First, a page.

Festival in the Park

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Roanoke’s 40th annual Festival in the Park featured food, music, children’s activities, arts and crafts, plenty of sun, a little rain and even a “Roanoke Star” talent contest. Event Zone executive director Larry Landolt admitted that his staff and the volunteers that help stage the Festival were “dragging a bit” by Monday, the last of five days of events. Music-wise the Festival ended Monday night, as usual, with 1964: the Tribute, the popular Beatles tribute band. Landolt called Saturday’s concert by Dickey Betts and Great Southern “something special,” admitting that the former Allman Brothers guitarist may have played past the city’s noise ordinance curfew. “No one came to shut us down,” said Landolt with a grin.
Roanoke’s 40th annual Festival in the Park featured food, music, children’s activities, arts and crafts, plenty of sun, a little rain and even a “Roanoke Star” talent contest.  Event Zone executive director Larry Landolt admitted that his staff and the volunteers that help stage the Festival were “dragging a bit” by Monday, the last of five days of events. Music-wise the Festival ended Monday night, as usual, with 1964: the Tribute, the popular Beatles tribute band. Landolt called Saturday’s concert by Dickey Betts and Great Southern “something special,” admitting that the former Allman Brothers guitarist may have played past the city’s noise ordinance curfew. “No one came to shut us down,” said Landolt with a grin.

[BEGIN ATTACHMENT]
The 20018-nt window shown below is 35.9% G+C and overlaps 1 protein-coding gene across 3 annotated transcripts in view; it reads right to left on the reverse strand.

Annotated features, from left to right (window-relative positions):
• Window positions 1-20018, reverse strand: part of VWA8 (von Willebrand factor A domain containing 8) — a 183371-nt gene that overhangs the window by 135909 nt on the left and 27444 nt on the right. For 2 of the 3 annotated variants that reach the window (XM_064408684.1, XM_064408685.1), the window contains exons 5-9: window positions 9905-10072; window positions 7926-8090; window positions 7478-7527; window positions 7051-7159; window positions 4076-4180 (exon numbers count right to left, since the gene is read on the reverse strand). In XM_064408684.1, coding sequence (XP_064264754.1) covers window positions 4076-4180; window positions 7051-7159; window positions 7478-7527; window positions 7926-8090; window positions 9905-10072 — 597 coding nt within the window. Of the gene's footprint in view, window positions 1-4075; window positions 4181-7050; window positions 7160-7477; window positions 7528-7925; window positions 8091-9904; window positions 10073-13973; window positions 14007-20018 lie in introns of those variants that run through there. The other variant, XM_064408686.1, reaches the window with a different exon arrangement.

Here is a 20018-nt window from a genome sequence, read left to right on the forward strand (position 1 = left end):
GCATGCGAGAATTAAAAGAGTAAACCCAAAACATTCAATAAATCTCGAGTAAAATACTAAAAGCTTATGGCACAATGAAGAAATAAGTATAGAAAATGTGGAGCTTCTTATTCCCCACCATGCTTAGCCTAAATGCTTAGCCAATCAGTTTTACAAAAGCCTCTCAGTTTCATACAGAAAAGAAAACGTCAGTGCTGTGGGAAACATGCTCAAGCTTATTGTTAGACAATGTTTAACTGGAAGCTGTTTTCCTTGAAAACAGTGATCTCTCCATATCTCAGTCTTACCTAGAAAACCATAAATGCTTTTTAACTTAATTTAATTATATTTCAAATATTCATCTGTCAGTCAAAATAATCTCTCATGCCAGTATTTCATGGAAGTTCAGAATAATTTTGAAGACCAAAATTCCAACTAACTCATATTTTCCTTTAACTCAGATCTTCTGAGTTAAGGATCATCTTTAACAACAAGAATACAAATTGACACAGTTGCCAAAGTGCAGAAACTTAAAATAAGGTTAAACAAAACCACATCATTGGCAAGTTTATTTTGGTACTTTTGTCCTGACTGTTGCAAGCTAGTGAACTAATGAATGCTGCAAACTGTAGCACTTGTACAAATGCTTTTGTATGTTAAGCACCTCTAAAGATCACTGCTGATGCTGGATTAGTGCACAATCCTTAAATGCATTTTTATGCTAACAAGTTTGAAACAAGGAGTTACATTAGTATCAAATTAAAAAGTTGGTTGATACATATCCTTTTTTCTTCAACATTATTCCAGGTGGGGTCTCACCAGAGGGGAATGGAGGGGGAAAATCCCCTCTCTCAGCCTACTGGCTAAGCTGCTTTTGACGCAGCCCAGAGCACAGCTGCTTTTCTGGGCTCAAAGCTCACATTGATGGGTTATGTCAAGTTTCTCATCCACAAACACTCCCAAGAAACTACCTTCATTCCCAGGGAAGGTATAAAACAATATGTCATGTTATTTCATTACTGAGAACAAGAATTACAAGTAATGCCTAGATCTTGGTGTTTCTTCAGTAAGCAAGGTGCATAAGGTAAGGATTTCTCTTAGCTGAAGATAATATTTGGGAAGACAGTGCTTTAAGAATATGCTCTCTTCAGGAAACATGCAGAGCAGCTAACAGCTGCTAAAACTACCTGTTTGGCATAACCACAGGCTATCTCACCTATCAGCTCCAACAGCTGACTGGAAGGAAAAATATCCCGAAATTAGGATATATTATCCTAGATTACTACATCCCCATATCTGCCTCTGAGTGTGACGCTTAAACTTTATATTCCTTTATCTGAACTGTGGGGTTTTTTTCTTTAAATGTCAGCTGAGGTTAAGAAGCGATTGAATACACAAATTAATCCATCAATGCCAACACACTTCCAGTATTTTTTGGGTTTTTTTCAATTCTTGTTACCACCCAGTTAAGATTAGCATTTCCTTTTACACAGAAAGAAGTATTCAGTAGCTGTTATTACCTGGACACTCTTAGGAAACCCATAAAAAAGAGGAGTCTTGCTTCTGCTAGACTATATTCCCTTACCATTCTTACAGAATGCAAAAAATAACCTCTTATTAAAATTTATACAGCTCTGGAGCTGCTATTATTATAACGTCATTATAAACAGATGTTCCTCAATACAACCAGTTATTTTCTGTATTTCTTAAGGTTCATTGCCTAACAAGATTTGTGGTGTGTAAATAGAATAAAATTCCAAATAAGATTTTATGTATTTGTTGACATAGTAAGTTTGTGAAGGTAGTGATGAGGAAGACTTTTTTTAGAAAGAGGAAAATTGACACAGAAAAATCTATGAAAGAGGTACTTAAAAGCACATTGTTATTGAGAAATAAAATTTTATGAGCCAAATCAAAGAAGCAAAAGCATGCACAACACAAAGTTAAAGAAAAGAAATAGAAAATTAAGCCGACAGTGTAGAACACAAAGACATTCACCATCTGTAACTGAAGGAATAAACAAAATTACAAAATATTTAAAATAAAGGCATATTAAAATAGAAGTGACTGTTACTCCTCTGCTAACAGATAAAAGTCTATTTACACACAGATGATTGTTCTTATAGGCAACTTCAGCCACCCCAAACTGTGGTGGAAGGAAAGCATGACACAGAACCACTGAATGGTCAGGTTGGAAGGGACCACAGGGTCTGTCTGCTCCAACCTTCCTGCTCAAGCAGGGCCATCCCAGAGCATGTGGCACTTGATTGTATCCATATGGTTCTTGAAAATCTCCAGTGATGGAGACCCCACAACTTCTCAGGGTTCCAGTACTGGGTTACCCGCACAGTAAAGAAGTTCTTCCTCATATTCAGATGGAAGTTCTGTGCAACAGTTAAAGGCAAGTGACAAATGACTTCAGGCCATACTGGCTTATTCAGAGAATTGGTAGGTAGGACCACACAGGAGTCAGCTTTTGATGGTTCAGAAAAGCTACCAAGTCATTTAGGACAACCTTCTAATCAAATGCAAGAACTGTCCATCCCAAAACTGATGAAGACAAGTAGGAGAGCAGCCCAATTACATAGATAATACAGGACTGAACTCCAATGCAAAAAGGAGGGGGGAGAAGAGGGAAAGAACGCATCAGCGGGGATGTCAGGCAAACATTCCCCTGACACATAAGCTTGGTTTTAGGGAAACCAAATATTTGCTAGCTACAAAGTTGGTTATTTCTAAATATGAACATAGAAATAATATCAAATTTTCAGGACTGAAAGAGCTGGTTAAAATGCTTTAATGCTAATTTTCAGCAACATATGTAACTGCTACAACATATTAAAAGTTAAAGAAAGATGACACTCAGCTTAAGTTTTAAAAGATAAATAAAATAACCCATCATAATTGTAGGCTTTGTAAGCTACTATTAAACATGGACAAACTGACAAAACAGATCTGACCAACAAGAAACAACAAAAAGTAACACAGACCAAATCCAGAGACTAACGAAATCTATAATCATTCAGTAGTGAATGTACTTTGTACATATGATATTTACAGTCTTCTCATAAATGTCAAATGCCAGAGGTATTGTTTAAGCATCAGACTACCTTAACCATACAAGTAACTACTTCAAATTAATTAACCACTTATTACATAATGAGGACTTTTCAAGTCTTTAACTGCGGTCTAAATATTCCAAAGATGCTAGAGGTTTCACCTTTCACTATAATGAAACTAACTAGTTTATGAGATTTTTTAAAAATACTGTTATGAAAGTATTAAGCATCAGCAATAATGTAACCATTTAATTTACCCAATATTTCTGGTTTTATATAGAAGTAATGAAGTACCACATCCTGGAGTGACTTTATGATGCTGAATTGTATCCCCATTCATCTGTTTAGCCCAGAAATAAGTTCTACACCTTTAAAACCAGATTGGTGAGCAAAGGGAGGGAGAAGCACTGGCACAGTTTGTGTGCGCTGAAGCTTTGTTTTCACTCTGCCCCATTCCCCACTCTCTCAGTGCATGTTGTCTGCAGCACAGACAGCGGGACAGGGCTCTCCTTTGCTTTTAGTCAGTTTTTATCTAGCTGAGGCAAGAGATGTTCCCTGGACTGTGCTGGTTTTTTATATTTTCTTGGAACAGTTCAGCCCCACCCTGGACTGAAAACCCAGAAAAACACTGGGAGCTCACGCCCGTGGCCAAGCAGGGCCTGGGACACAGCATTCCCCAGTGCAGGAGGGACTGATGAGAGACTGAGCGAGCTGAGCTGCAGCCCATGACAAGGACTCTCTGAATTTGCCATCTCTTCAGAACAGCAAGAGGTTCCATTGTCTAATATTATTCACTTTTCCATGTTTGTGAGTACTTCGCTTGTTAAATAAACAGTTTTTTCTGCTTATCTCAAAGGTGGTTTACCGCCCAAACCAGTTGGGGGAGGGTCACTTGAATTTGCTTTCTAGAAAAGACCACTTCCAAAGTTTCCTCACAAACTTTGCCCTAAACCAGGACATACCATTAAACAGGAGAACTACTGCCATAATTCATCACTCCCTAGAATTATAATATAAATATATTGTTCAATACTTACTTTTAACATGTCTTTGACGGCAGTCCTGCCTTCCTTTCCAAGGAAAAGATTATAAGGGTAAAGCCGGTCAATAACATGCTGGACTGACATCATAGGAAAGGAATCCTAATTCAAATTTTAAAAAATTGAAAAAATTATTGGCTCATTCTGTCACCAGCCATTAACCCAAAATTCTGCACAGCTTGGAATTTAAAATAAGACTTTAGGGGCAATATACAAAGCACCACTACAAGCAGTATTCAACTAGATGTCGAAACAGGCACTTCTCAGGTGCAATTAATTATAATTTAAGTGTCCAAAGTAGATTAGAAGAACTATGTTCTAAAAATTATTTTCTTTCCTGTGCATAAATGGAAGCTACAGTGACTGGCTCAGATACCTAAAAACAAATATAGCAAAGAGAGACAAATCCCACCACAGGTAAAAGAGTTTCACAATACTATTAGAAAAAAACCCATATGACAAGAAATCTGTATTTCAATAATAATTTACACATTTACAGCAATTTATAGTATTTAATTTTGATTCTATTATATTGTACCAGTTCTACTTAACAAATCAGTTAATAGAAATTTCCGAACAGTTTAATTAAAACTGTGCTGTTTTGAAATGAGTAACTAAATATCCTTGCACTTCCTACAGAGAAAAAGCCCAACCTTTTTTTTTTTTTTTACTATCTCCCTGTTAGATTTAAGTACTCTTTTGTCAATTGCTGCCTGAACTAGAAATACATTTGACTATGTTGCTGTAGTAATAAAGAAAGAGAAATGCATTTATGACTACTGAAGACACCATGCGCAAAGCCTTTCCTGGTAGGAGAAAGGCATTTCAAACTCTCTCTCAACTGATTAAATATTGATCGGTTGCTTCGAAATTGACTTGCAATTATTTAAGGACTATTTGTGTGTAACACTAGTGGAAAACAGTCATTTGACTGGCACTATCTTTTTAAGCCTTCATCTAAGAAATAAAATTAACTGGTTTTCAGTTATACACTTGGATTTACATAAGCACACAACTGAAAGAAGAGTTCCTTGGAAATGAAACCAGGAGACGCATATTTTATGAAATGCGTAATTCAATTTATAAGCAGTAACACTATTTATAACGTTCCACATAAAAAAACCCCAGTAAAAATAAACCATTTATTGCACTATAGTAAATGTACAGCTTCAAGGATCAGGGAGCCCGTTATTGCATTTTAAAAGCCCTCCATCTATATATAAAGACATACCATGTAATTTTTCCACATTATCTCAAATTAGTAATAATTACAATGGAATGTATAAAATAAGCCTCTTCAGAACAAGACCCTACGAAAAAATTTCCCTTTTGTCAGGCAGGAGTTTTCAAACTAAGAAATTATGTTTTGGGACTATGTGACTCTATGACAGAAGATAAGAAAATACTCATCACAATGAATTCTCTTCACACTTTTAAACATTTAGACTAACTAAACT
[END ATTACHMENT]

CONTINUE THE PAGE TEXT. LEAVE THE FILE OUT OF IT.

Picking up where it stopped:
Roanoke’s 40th annual Festival in the Park featured food, music, children’s activities, arts and crafts, plenty of sun, a little rain and even a “Roanoke Star” talent contest. Event Zone executive director Larry Landolt admitted that his staff and the volunteers that help stage the Festival were “dragging a bit” by Monday, the last of five days of events. Music-wise the Festival ended Monday night, as usual, with 1964: the Tribute, the popular Beatles tribute band. Landolt called Saturday’s concert by Dickey Betts and Great Southern “something special,” admitting that the former Allman Brothers guitarist may have played past the city’s noise ordinance curfew. “No one came to shut us down,” said Landolt with a grin.